Peninei Halakha

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1 – The Reason for These Customs

The days between Pesach and Shavu’ot are days of sorrow, because 24,000 students of Rabbi Akiva died then. Therefore, we keep some of the customs of mourning during this period, postponing marriages, refraining from taking haircuts, and avoiding dancing, unless it is for the sake of a mitzvah.
Before we discuss the details of these customs, it is fitting to expand a bit upon the main point, which is the reason R. Akiva’s students died. The Talmud states in Tractate Yevamot (62b): “Rabbi Akiva had 12,000 pairs of students… and they all died during the same period, because they did not treat each other with respect… It is taught in a bereita, ‘They all died between Pesach and Atzeret (Shavu’ot)’… They all died an evil death. And the world was desolate, until R. Akiva came to our Rabbis in the South and taught them (and these are the new students): R. Meir, R. Yehudah, R. Yosi, R. Shimon, and R. Elazar son of Shamu’a; and they established the Torah.” The Midrash (BeReishit Rabbah 61:3) further recounts that R. Akiva said to his new students, “My sons, the first ones died only because they begrudged one another; make sure not to do as they did.” 1 that they died at the time of the Bar Kochva rebellion. Some students went out to fight the Romans, while others continued studying Torah, and the two groups denigrated one another, saying: “I am greater than my colleague, for my contribution is important and beneficial, while my friend’s is useless.” Because of this baseless hatred, they were defeated by their enemies, [which explains why] they all died around the same time. Indeed, the date is not coincidental – between Pesach, which represents Jewish nationalism, and Shavu’ot, which symbolizes the celestial Torah. By showing disrespect for one another, these students separated between the holiday of Pesach and that of Shavu’ot, between nationalism and Torah, causing them all to die during this season. Some quote the passage from BeReishit Rabbah as follows, “They begrudged one another’s Torah.” According to this, the primary rectification needs to be directed towards increasing respect between the Torah scholars of the different camps. (See below, end of note 13, [where we explain] that these days have a festive side, as well, serving as a chol ha-mo’ed [of sorts] – intermediary days between Pesach and Shavu’ot.) ]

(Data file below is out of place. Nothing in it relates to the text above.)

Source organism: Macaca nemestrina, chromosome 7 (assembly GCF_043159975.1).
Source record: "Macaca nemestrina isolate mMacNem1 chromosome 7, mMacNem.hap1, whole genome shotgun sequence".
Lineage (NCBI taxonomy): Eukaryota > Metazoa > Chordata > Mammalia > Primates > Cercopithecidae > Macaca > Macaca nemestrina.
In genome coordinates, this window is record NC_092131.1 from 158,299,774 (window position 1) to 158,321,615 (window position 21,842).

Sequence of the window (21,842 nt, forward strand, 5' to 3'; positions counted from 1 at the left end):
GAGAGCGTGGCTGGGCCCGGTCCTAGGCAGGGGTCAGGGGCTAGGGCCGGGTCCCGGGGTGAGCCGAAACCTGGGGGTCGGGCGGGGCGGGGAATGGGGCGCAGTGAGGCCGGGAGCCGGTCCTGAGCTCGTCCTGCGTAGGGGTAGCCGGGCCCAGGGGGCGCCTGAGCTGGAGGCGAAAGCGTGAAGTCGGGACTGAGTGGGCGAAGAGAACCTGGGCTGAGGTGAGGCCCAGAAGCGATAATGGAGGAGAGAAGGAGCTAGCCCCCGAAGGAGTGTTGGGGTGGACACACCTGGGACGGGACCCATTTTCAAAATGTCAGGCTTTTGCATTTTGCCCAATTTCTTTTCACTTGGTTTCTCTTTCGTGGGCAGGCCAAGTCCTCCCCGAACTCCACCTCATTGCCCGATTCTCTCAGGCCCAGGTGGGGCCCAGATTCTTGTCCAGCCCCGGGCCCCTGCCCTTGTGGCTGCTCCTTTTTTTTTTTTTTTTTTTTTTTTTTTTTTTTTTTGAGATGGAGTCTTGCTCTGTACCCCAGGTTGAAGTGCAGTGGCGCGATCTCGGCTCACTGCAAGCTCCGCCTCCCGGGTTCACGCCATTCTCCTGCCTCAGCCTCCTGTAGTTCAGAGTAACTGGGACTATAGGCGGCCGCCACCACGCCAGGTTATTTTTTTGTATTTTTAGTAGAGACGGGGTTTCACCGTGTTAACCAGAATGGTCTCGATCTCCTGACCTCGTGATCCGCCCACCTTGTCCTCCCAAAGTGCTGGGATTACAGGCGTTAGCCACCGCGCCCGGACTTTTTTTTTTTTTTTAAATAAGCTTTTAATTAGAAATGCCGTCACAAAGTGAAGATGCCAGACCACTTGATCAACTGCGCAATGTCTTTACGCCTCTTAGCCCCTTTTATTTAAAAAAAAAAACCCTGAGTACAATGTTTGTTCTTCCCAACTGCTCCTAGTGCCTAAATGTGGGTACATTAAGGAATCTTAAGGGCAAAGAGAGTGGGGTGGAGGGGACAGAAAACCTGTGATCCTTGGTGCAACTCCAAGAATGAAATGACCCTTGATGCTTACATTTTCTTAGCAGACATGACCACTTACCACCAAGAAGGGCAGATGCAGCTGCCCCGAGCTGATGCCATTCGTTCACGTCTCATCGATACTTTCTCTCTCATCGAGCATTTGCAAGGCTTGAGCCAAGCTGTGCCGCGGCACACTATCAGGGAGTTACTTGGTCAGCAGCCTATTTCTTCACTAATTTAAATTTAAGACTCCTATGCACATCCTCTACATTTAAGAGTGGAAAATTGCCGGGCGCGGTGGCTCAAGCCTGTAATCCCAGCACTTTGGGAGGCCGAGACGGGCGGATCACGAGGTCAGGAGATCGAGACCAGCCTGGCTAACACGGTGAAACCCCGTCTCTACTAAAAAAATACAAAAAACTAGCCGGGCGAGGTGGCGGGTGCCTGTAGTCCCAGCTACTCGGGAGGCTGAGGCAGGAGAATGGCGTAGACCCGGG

Since then, we observe some customs of mourning and try to improve our interpersonal relationships, especially those between Torah students, during the period of Sefirat HaOmer. And since this is based on Jewish custom, not an explicit Rabbinic enactment, there are different customs among the various communities, as we will explain below.
Around a thousand years later, during the Crusades that began in 4856 (1096), the Christians slaughtered tens of thousands of Jews in Germany. These tragedies also occurred mainly during the days of the Omer. Approximately five-hundred years later, from 5408-5409 (1648-49), terrible massacres befell the Jews once again, this time in Eastern Europe. Tens, and perhaps even hundreds, of thousands of Jews were murdered. These pogroms also occurred, for the most part, during the Omer period. Therefore, Ashkenazi Jews are inclined to rule more strictly regarding these customs of mourning.

  1. The Gemara says that the harsh death they suffered was “ascara” (croup), and Rav Sherira Gaon writes in his Iggeret that they died as a result of religious persecution. In this regard, I heard an interesting explanation, [which postulates

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Series Editor: Rabbi Elli Fischer

The Laws of Shabbat (1+2) - Yocheved Cohen
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The Laws of Women’s Prayer - Atira Ote
The Laws of Pesach - Joshua Wertheimer
The Laws of Zemanim - Moshe Lichtman

Editor: Nechama Unterman